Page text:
Older drivers risk a much greater chance of injury by choosing or staying with an older vehicle, according to a new NRMA and NSW Centre for Road Safety study.
The study found that injuries to older drivers could be reduced by a huge 90 percent if they upgraded to a brand-new 5-Star rated car, while many Australian models built after 2000 would still offer a 37 percent improvement.
NRMA's Jack Haley said that, compared with vehicle choices of the 35-54 year old age group, cars driven by older drivers tended to provide poorer crashworthiness.
"Due to their frailty, older drivers tend to have a higher risk of being injured in a crash and their injuries are typically more severe. Also, older women tend to be even more susceptible to injury than older men," Mr Haley said.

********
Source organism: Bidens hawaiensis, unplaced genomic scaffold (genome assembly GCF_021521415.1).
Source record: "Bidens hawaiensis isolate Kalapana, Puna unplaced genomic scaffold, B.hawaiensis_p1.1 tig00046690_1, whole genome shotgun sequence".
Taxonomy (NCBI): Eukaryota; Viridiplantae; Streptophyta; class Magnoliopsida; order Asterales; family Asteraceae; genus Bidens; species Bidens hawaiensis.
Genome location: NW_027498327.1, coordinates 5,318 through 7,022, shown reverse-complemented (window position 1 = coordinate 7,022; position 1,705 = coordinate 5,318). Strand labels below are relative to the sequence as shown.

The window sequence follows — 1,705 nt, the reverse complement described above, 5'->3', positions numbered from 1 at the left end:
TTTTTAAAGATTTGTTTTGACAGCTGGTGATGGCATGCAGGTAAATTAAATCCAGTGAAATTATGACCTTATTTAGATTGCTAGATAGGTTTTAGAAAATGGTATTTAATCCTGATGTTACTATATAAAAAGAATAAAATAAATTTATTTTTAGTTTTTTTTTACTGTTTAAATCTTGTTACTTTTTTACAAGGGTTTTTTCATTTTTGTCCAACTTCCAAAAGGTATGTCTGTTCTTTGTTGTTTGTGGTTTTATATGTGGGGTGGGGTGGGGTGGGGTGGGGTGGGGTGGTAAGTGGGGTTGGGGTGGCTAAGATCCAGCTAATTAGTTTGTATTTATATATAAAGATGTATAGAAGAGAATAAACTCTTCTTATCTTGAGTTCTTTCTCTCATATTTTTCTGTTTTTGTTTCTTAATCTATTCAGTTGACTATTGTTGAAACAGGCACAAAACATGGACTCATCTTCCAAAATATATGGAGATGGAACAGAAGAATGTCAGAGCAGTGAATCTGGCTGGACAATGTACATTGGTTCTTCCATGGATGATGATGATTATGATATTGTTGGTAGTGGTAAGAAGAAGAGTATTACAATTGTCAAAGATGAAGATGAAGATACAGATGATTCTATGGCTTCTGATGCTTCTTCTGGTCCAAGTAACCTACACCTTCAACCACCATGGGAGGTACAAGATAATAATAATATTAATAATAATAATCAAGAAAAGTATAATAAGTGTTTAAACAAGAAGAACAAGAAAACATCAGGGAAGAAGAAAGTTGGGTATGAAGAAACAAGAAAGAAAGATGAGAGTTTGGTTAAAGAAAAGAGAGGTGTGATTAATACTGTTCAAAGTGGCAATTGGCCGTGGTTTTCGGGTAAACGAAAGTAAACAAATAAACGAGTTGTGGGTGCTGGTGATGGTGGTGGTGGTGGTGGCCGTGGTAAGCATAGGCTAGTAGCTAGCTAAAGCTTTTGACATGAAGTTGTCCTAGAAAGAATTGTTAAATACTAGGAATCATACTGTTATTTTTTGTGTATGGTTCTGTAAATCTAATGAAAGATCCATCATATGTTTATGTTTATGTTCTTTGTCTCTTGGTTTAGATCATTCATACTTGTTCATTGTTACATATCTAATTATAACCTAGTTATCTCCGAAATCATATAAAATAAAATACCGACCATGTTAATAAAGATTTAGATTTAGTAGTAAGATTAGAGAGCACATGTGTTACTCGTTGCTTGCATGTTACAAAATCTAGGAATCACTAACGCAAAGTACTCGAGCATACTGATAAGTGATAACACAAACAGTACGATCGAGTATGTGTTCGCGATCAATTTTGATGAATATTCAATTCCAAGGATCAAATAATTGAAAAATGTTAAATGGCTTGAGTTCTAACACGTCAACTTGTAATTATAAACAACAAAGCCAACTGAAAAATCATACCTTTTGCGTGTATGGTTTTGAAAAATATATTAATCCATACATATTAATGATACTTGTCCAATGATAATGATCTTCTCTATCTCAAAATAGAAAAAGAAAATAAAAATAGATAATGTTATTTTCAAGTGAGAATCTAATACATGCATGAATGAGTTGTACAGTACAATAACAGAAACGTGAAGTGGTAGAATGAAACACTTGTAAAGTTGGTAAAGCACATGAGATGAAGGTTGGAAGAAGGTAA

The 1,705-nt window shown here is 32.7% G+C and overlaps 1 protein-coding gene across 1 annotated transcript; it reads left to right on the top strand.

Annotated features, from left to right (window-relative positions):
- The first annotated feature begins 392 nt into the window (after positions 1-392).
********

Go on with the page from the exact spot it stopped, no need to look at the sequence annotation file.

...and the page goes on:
NSW Centre for Road Safety General Manager Marg Prendergast added that older motorists involved in crashes tend to be driving older vehicles that they have owned for many years.
"This means they are missing out on the improved safety features available in more recent model vehicles," Prendergast said.
"They also tend to choose smaller vehicles, which may put them at a disadvantage in two-vehicle crashes – a particular problem for older drivers who are over represented in multi-vehicle crashes."
She added that older drivers retaining or preferring older vehicles may be a result of budgetary constraints, resistance to adapting to a new vehicle, or an assumption that their current vehicle is safe.
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